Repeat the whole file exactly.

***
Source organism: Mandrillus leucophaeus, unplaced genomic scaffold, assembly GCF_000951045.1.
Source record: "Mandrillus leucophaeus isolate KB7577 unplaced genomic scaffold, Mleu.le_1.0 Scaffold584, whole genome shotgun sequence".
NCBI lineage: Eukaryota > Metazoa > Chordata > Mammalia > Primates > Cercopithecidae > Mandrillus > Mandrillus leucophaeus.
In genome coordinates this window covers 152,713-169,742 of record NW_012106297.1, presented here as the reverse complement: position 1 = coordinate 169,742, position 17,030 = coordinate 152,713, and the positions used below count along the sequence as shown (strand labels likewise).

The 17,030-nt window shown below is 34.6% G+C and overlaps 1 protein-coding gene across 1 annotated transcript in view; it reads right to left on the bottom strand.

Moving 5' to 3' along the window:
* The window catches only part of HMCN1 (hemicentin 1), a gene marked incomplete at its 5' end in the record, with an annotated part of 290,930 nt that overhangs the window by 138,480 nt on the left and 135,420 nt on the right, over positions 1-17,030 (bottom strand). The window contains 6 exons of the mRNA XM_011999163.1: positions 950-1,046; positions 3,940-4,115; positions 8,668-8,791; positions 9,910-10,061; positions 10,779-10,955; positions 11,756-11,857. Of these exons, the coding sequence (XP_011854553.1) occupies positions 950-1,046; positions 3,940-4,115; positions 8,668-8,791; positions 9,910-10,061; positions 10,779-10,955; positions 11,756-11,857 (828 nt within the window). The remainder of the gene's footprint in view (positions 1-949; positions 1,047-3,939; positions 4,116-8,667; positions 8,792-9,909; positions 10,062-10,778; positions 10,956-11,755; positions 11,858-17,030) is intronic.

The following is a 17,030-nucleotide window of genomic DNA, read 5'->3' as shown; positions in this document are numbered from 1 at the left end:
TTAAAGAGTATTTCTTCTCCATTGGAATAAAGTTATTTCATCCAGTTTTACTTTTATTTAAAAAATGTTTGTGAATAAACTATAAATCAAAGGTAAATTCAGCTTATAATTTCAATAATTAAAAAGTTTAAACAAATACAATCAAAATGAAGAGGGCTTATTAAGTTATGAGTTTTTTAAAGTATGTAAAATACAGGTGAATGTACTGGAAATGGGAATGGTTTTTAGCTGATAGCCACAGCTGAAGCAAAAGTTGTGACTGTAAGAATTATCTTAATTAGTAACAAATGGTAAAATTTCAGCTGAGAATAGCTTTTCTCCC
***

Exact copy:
Source organism: Mandrillus leucophaeus, unplaced genomic scaffold, assembly GCF_000951045.1.
Source record: "Mandrillus leucophaeus isolate KB7577 unplaced genomic scaffold, Mleu.le_1.0 Scaffold584, whole genome shotgun sequence".
NCBI lineage: Eukaryota > Metazoa > Chordata > Mammalia > Primates > Cercopithecidae > Mandrillus > Mandrillus leucophaeus.
In genome coordinates this window covers 152,713-169,742 of record NW_012106297.1, presented here as the reverse complement: position 1 = coordinate 169,742, position 17,030 = coordinate 152,713, and the positions used below count along the sequence as shown (strand labels likewise).

The 17,030-nt window shown below is 34.6% G+C and overlaps 1 protein-coding gene across 1 annotated transcript in view; it reads right to left on the bottom strand.

Moving 5' to 3' along the window:
* The window catches only part of HMCN1 (hemicentin 1), a gene marked incomplete at its 5' end in the record, with an annotated part of 290,930 nt that overhangs the window by 138,480 nt on the left and 135,420 nt on the right, over positions 1-17,030 (bottom strand). The window contains 6 exons of the mRNA XM_011999163.1: positions 950-1,046; positions 3,940-4,115; positions 8,668-8,791; positions 9,910-10,061; positions 10,779-10,955; positions 11,756-11,857. Of these exons, the coding sequence (XP_011854553.1) occupies positions 950-1,046; positions 3,940-4,115; positions 8,668-8,791; positions 9,910-10,061; positions 10,779-10,955; positions 11,756-11,857 (828 nt within the window). The remainder of the gene's footprint in view (positions 1-949; positions 1,047-3,939; positions 4,116-8,667; positions 8,792-9,909; positions 10,062-10,778; positions 10,956-11,755; positions 11,858-17,030) is intronic.

The following is a 17,030-nucleotide window of genomic DNA, read 5'->3' as shown; positions in this document are numbered from 1 at the left end:
TTAAAGAGTATTTCTTCTCCATTGGAATAAAGTTATTTCATCCAGTTTTACTTTTATTTAAAAAATGTTTGTGAATAAACTATAAATCAAAGGTAAATTCAGCTTATAATTTCAATAATTAAAAAGTTTAAACAAATACAATCAAAATGAAGAGGGCTTATTAAGTTATGAGTTTTTTAAAGTATGTAAAATACAGGTGAATGTACTGGAAATGGGAATGGTTTTTAGCTGATAGCCACAGCTGAAGCAAAAGTTGTGACTGTAAGAATTATCTTAATTAGTAACAAATGGTAAAATTTCAGCTGAGAATAGCTTTTCTCCC